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Tip: To review the bibliography…

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It is always useful to review an article’s bibliography and references to get a deeper understanding of the psychoanalytic concepts and theoretical framework in it.

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Freud, S. (1910). The Psycho-Analytic View of Psychogenic Disturbance of Vision. The Standard Edition of the Complete Psychological Works of Sigmund Freud, Volume XI (1910): Five Lectures on Psycho-Analysis, Leonardo da Vinci and Other Works, 209-218.

Freud, S. (1910). [SEK209a1]The Psycho-Analytic View of Psychogenic Disturbance of Vision. The Standard Edition of the Complete Psychological Works of Sigmund Freud, Volume XI (1910): Five Lectures on Psycho-Analysis, Leonardo da Vinci and Other Works, 209-218

[SEK209a1]The Psycho-Analytic View of Psychogenic Disturbance of Vision Book Information Previous Up Next Language Translation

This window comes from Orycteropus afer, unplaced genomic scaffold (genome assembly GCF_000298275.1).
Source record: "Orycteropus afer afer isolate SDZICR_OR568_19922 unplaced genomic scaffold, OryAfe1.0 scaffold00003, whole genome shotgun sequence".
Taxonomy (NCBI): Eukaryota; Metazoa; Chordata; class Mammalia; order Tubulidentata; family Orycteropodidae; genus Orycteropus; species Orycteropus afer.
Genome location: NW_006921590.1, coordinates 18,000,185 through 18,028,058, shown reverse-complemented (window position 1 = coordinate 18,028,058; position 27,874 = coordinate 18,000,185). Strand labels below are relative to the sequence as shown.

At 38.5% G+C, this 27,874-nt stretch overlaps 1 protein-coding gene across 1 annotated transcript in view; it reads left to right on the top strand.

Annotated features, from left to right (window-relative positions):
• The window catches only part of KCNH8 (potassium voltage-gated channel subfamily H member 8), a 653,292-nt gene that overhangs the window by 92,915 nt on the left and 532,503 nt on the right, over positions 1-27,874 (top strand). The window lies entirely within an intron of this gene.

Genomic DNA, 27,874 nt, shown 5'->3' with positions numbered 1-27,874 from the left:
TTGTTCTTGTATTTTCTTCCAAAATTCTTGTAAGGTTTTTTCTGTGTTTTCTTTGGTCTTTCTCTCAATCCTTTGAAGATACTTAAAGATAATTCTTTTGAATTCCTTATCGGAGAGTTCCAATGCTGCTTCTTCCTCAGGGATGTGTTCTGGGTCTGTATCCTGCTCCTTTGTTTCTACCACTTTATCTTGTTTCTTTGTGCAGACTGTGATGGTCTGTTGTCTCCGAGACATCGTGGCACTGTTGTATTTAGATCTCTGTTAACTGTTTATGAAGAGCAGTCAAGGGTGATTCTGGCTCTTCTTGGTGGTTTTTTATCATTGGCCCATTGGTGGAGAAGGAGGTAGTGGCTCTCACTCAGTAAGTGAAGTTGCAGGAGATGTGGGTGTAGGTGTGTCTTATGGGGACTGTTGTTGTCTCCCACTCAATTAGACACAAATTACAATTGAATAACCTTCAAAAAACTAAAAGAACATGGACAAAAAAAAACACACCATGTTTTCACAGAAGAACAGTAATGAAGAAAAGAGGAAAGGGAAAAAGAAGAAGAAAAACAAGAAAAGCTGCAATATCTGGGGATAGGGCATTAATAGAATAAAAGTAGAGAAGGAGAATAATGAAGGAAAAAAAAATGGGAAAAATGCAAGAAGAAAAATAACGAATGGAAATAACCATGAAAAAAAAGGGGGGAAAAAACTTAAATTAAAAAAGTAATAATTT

Sigmund Freud

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[SEK209a2]Editor's Note to "The Psycho-Analytic View of Psychogenic Disturbance of Vision"

[SEK209a3](a) German Editions:

[SEK209a4]1910 Die Psychogene Sehstörung in Psychoanalytischer Auffassung Ärztliche Fortbildung, supplement to Ärztliche Standes-zeitung, 9 (9), 42-4 (May 1).

[SEK209a5]1913 Die Psychogene Sehstörung in Psychoanalytischer Auffassung S.K.S.N., 3, 314-21. (2nd ed. 1921.)

[SEK209a6]1924 Die Psychogene Sehstörung in Psychoanalytischer Auffassung G.S., 5, 301-9.

[SEK209a7]1943 Die Psychogene Sehstörung in Psychoanalytischer Auffassung G.W., 8, 94-102.

[SEK209a8](b) English Translation:

[SEK209a9]‘Psychogenic Visual Disturbance according to Psycho-Analytical Conceptions’ 1924 C.P., 2, 105-12. (Tr. E. Colburn Mayne.)

[SEK209a10]The present translation, with a different title, ‘The Psycho-Analytic View of Psychogenic Disturbance of Vision’ is a new one by James and Alix Strachey.

[SEK209a11]This was written as a contribution to a Festschrift in honour of Leopold Känigstein, a well-known Viennese ophthalmologist, who was one of Freud's oldest friends. He described it in a letter to Ferenczi, written on April 12, 1910, as being a mere piàce d'occasion and of no value (Jones, 1955, 274). It contains one passage at least, however, of very special interest. For it was here that for the first time he made use of the term ‘ego-instincts’ explicitly identified them with the self-preservative instincts and ascribed to them a vital part in the function of repression.

[This is a summary or excerpt from the full text of the book or article. The full text of the document is available to subscribers.]

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